I Think I Was Subjected To An Illegal Search and Seizure – What Can I Do?

The Fourth Amendment to the United States Constitution guarantees people on American soil that they will not be subjected to unreasonable searches and seizures.  That sounds great on paper, but what happens if the police break that promise? Well, you might find yourself with a solid defense to your drug offense charges.

What makes a search or seizure illegal?

In general, police must obtain a warrant to conduct a search of your private property.  However, there are exceptions to that rule when police have “probable cause” that a crime has been committed.  One obvious example is if you give them permission to conduct a search.  Police can also seize items that are in plain view, for instance drug paraphernalia on the passenger seat of a car.  Additionally, police are allowed to conduct searches related to arrests they have made, such as searching the pockets of a person they have arrested or searching the scene of a crime for additional suspects.  But if police conduct a search without a warrant that doesn’t qualify for one of the exceptions, a court may find the search was an illegal violation of the person’s constitutional rights.

What does Arizona law say about illegal searches and seizures?

Many people have heard that if police conduct an illegal search or seizure, any evidence they collect cannot be brought into court.  While this is true in some cases, Arizona limits this exclusion of evidence as much as possible.  If a defense attorney asks the court to exclude evidence because the officer who collected it didn’t follow the required procedures, Arizona law allows the prosecutor to ask the judge to permit the evidence anyway because the officer reasonably believed that his search was legal.  If the judge decides that the officer made a reasonable error of judgment about the facts, but the facts the officer believed to be true would have constituted probable cause, then the judge will allow the evidence into court anyway.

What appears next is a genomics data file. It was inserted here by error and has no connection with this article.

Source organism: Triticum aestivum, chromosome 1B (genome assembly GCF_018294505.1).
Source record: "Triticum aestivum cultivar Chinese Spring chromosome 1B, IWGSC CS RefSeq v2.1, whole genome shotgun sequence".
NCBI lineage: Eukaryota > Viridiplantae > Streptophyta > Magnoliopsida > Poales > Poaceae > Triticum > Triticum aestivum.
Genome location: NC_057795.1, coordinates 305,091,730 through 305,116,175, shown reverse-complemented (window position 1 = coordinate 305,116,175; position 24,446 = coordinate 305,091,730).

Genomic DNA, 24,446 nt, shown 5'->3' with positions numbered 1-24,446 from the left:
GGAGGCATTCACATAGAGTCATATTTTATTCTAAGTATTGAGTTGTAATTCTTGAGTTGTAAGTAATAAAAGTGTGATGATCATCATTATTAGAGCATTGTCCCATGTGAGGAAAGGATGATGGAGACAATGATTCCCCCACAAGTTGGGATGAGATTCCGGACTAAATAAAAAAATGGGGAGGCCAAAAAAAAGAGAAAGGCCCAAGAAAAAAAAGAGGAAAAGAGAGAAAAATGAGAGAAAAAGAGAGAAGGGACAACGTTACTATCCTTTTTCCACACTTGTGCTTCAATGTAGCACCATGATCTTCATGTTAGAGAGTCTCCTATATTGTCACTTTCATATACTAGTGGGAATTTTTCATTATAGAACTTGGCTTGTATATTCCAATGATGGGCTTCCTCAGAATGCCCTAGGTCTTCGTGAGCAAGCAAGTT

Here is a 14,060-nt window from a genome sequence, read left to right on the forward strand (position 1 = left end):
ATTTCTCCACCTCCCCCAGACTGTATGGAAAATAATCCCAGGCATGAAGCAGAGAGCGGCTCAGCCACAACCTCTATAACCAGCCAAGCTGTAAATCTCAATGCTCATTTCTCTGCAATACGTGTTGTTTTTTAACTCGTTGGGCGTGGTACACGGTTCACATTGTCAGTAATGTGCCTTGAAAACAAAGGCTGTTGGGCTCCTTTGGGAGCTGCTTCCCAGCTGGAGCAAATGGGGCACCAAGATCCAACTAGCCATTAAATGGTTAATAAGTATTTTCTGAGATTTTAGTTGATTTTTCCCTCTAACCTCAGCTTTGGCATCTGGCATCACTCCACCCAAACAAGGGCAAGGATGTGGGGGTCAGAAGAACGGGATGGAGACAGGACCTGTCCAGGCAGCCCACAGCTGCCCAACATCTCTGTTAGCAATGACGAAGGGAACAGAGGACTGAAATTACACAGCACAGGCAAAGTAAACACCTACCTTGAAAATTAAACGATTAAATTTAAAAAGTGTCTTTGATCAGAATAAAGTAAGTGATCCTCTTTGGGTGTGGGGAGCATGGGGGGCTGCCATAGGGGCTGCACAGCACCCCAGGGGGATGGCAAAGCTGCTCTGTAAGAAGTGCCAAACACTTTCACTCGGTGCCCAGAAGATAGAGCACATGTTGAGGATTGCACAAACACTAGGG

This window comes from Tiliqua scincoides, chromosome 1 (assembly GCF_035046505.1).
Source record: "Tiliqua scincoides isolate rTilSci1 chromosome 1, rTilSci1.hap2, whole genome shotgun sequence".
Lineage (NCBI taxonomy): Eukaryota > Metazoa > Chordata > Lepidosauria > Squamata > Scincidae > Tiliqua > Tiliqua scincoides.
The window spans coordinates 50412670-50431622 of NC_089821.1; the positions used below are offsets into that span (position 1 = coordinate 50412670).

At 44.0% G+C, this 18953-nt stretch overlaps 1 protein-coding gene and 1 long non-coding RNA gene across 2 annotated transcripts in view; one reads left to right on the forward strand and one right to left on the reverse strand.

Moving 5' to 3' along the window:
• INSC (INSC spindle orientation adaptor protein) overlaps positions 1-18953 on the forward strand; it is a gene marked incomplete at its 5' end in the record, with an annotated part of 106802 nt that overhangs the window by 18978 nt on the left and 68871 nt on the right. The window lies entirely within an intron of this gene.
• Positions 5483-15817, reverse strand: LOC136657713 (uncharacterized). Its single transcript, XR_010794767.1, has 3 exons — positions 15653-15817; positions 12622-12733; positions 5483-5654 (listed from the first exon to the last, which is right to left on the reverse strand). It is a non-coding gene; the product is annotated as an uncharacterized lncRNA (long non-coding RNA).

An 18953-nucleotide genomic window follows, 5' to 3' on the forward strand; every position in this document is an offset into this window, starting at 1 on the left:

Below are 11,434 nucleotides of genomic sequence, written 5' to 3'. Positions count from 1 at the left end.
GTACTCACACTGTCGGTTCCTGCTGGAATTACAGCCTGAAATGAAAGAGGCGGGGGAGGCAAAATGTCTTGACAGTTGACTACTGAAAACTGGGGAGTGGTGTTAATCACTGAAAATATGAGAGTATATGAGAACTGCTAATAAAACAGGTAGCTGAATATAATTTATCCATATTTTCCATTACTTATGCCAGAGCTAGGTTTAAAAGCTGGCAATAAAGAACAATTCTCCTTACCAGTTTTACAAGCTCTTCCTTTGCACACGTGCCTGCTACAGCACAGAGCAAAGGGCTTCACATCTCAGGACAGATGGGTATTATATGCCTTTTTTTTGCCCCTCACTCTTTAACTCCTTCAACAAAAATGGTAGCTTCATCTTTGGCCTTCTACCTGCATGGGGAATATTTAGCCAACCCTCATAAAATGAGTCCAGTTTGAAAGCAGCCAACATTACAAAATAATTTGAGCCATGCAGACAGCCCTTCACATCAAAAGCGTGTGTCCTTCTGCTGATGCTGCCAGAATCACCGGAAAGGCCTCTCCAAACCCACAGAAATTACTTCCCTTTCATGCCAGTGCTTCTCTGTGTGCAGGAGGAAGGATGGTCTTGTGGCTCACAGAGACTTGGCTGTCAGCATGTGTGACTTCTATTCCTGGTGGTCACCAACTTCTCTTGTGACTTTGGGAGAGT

What should I do if I believe I am being illegally searched?

If law enforcement officers attempt to conduct a search that you believe is illegal, the best thing to do is be polite and refuse, but not argue with them.  If the search they are conducting really is illegal, your attorney should be able to keep anything they find out of court, so the whole situation may actually end up working out in your favor.  On the other hand, if the search they are conducting is legal, arguing with them will only make matters worse.  Instead, politely inform the officers that you do not consent to a search.  Don’t offer any information or answer any questions; just wait for your attorney to sort it out with the court.

Any search, legal or illegal, can be an unsettling or even frightening experience.  Our firm’s attorneys are experts in protecting our clients’ constitutional right to be free from unreasonable searches and seizures, and have helped hundreds of clients understand and assert their rights.  If you have been the subject of a search by law enforcement officers and have questions, please call us today to set up a free legal consultation.